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January 30, 2005

Open Source is the Answer: Now What Was the Question?

Eduventures has just published a report on Open-Source in Higher Education.

In contrast to the cheerleading tone of the press release, analysts Cathy Burdt and Eric Bassett's 17 page study is a thoughtful review of the uneven and unequal value proposition around open-source in higher education. Case Western Reserve University was one of 7 institutions reviewed for the analyst report.

There is no missing that there is a buzz around open-source in higher education IT circles. The Chronicle of Higher Education routinely reports with fawning admiration the significant investment of human talent and millions of dollars of institutional and philanthropic dollars in support of the so-called open-source movement. Indeed, last year more than 30 articles in the Chronicle appeared about open-source almost without exception the narrative was a variation on "Sharing the Code: More Colleges and Universities See Open-Software as an Alternative to Commercial Products." Educause, higher education's technology community's professional association has likewise published more than a baker's dozen of interviews, articles, and opinion pieces on open-source. Most of the views, expressed by some of my most distinguished colleagues, are worryingly IT-centric and largely missing the mark.

My own candid observation is that not withstanding higher education's reputation for being fiercely independent, in the area of IT strategy and alignment the near infatuation with open-source driven by some of our most visible IT leaders is largely a distraction. As I note in the open quote of the Eduventures study, "Every day we have a requirement to deliver services, execution, and strategic mapping, so that in the end we meet the needs of the institution." For those institutions like Case who are trying every day to map our services to the strategic mission of the institution, open-source is an answer looking for a question.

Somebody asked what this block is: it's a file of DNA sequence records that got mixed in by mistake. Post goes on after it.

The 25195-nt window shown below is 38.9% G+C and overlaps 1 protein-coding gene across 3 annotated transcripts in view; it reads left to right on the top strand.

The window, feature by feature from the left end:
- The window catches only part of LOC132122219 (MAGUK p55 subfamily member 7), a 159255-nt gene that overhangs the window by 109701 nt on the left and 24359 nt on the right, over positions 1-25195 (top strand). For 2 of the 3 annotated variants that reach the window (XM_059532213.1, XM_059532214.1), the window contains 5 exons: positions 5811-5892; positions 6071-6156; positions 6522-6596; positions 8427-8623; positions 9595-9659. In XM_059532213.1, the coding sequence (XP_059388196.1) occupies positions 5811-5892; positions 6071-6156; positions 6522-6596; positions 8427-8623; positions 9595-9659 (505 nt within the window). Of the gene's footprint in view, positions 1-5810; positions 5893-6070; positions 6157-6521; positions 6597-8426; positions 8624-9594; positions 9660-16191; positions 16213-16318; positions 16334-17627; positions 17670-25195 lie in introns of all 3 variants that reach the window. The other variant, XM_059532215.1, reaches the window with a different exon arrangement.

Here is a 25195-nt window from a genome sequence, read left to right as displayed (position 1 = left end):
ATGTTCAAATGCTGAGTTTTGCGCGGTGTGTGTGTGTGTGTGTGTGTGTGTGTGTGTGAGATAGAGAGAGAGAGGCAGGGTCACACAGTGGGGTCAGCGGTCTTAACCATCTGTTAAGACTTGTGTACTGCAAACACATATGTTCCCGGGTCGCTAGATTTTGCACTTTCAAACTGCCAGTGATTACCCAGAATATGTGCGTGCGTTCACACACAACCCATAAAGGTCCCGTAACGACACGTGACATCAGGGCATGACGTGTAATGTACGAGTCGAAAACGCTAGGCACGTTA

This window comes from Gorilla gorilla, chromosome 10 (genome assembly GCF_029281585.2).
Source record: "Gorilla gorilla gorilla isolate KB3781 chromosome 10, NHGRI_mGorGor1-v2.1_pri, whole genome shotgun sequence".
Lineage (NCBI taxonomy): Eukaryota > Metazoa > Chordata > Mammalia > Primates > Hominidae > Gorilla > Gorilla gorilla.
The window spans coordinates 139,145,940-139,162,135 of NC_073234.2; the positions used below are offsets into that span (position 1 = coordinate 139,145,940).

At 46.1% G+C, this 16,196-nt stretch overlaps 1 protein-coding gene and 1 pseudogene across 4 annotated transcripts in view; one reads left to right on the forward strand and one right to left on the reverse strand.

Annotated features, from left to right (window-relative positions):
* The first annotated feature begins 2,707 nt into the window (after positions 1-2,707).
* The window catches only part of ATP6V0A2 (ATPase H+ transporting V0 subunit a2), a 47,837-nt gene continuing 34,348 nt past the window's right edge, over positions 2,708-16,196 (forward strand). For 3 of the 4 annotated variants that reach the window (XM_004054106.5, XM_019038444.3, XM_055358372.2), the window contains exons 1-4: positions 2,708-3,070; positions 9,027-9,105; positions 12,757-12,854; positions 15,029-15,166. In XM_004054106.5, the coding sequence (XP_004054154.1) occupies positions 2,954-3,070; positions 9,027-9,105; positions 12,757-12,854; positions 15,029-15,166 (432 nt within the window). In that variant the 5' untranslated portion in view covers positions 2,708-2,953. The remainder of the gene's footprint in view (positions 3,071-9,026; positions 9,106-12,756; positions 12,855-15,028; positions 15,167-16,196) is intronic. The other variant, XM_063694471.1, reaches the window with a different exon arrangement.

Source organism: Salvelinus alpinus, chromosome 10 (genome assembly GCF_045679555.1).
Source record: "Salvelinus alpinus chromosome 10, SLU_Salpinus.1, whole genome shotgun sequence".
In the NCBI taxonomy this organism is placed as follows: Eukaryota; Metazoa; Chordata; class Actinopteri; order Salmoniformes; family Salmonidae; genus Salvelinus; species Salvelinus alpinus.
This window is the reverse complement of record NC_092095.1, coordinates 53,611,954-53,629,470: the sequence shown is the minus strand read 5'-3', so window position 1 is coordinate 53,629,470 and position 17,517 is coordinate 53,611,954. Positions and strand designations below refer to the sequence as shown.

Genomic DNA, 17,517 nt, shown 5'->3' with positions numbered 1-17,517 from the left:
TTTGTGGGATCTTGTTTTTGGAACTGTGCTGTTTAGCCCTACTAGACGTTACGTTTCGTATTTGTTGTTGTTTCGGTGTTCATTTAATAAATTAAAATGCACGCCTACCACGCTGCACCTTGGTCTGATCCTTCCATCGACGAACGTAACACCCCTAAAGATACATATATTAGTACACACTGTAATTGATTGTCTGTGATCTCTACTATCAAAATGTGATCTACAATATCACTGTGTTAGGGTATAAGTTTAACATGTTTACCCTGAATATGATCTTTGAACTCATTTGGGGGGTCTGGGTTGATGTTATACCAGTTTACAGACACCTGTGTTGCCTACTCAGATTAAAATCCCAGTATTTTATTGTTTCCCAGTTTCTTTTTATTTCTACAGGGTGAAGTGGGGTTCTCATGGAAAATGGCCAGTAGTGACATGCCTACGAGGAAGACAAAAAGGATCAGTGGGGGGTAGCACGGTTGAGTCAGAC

The naive view that we should turn to open-source because, in contrast to a vendor solution, open-source is "almost free" has been debunked for more than a decade and yet remains the opening gambit for many public conversations. Greg Jackson, my colleague at the University of Chicago puts it right when he states "avoid simplistic notions of good and evil. Remember there is no such thing as a free lunch."

A slightly more compelling line of reasoning is expressed by Annie Stunden, my friend and colleague at Madison. In a published piece in Educause Review, Annie states that notwithstanding the entirely unproven capacity of the open-source community in higher education to support and maintain open-source projects, she has thrown some of the formidable weight of the University of Wisconsin's software engineers behind open-source efforts because if we don't we "will remain hostage to an increasingly hostile vendor environment." In the aftermath of the merger and acquisition activity in the software industry (think Oracle PeopleSoft) this might be viewed as sage advise. My own view is that embracing open-source as a core strategy for investing institutional talent and resources needs to be clearly and explicitly understood as a form of what might be called "self-hostaging". Self-hostaging is a term generally limited to discussions on theory of international relations. A nation may choose to demonstrate the extent of its commitment to a specific foreign policy goal by burning bridges to other options and even go so far as to self-hostage itself so as to communicate its absolute commitment to a policy position. Kennedy in the Cuban Missile Crisis is one classic example.